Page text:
Take Off With Elixir
You’ll join me at my fictional aerospace startup as we learn functional programming with Elixir in order to create a solar flare tracking system and plot to bring down the current CTO!
Elixir syntax can be familiar and weird at the same time, especially if you're coming from Ruby. To prepare for this section, let's clear our minds - let go of familiar syntax cues and 'the way it's done' in the languages you already know.
You can think of Mix as your Elixir Utility Belt. It builds your projects, runs tasks for you, runs your tests, installs packages - a fascinating tool. That comes later - right now open up your terminal and navigate to a directory where you can save your work.
I hope you're prepared to learn on the job. I'm about to ramp things up on you and it's for the simple reason that I'm under the gun - and to be honest *so are you*. We just got a new CTO, she arrived a few weeks after I got the job. She doesn't like me... which I guess isn't all that surprising.
Pattern Matching in Elixir is one of those things that can be vexxing, interesting, or obvious. Ultimately, however, it will be confusing if you have never dealt with it before.
In this part we tidy things up, plugging in Authentication and hooking our download service into Firebase Storage.Nice work so far! The Science Team loves what we're doing and, as you might expect, have given us more work.
I'm always amazed when I manage to write Elixir code that compiles correctly the first time. It almost never happens! Let's have a look at a normal sequence you might stumble through, and I'll see if I can save you some time.
We need to get rolling which means we need to setup a project and start cranking out some code! In this video we'll structure our project with tests and get to know the difference between Elixir script files and compilable executables.
Functional programming is all about transforming data and if we're going to work with Solar Flares, we need to understand how Lists work - how we query, slice, dice, add and remove. That's what we're going to do now.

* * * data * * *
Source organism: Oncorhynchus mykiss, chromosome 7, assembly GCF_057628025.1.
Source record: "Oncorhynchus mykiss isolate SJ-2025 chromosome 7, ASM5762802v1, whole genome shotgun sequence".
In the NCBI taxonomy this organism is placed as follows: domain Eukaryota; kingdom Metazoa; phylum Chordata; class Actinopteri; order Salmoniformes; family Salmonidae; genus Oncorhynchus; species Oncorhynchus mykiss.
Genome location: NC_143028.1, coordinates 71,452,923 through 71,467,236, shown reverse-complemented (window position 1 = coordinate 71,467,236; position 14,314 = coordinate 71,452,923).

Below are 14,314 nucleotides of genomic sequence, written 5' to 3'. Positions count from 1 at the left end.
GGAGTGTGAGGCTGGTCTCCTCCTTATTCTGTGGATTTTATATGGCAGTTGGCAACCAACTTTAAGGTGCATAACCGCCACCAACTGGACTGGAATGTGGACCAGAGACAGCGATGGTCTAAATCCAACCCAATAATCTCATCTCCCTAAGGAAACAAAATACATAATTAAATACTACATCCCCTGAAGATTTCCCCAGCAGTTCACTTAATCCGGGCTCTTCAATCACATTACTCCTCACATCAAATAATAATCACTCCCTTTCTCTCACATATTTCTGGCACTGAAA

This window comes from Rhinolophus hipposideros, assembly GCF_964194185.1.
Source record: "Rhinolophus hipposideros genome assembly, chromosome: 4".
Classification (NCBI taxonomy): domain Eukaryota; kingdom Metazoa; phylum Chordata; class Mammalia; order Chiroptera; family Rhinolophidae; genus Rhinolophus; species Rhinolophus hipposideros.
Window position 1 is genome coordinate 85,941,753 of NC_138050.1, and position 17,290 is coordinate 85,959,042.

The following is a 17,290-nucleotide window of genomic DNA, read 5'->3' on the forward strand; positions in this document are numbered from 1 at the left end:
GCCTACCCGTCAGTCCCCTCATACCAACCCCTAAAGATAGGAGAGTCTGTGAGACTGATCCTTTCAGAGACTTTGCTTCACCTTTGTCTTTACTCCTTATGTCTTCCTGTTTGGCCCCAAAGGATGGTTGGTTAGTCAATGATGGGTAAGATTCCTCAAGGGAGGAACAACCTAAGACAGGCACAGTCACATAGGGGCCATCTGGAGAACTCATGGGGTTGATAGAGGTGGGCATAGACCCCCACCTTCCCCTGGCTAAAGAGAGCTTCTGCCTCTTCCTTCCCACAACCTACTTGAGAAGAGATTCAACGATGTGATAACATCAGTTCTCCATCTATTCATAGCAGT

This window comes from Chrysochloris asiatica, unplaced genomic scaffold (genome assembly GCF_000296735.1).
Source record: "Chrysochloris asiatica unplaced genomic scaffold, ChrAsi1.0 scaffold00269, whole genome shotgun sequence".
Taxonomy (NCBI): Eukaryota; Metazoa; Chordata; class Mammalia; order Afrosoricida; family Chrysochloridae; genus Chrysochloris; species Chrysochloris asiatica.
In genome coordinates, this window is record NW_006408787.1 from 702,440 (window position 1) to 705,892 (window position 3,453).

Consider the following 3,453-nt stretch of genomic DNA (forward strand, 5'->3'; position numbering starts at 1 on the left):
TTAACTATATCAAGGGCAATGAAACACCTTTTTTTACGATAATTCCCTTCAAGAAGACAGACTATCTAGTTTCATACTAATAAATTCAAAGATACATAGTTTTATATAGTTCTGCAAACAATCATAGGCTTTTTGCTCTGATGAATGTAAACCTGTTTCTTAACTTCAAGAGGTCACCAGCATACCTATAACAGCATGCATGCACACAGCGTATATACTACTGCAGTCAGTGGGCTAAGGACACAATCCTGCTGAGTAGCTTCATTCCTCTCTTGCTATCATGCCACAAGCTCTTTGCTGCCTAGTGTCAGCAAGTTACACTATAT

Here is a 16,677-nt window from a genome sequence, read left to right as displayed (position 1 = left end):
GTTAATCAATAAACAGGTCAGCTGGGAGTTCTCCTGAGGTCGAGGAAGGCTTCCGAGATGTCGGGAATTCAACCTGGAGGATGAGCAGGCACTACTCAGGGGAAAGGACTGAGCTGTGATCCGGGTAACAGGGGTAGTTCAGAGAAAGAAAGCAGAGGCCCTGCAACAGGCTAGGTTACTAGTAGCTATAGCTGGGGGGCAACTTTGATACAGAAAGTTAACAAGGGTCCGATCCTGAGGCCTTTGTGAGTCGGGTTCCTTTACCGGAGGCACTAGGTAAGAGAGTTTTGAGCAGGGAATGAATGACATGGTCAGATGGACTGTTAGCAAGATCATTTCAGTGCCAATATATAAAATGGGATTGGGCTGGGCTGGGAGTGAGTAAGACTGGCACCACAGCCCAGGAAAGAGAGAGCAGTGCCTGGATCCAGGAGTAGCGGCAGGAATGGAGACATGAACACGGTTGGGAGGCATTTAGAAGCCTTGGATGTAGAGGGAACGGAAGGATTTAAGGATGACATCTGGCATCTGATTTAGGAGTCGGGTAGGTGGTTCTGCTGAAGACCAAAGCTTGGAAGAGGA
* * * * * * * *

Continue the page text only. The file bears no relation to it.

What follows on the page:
Most developers know about recursion and have used it once or twice in their careers; perhaps more. It can be quite difficult to get right - this is not the case with Elixir. With a combination of pattern matching and the head/tail functionality of Lists, recursively iterating over lists is straightforward.
Here's something weird to think about: in a high-level functional language such as Elixir, writing conditional code is not exactly idiomatic. Using a combination of pattern matching and syntax rules we can write extremely clean code free of if statements and conditionals in general
You've seen a lot of Elixir so far and have learned some new concepts, especially if you're new to functional programming. No doubt that along the way you've probably been wondering, however: *how is this all supposed to work together? how can I actually build something?*. I've showed you a few little hints, but it's time to get explicit on this
You have to store data somewhere and Elixir (and Erlang in general) give you quite a few tools to do so. In this video we'll see how to push data into PostgreSQL using Ecto, the ORM created by the Elixir team.
We're in the weeds now! Sorry for the pain, but hey, backing over a cliff is what we do as developers isn't it? You *will find yourself completely stuck* when working with Elixir and I need you to be able to reason your way out of this mess.
Developers often confuse *asynchronous* execution with *concurrent* or parallel execution. I do this often! It's something I learn and unlearn, all the time. Let's take a small tangent and discuss the difference.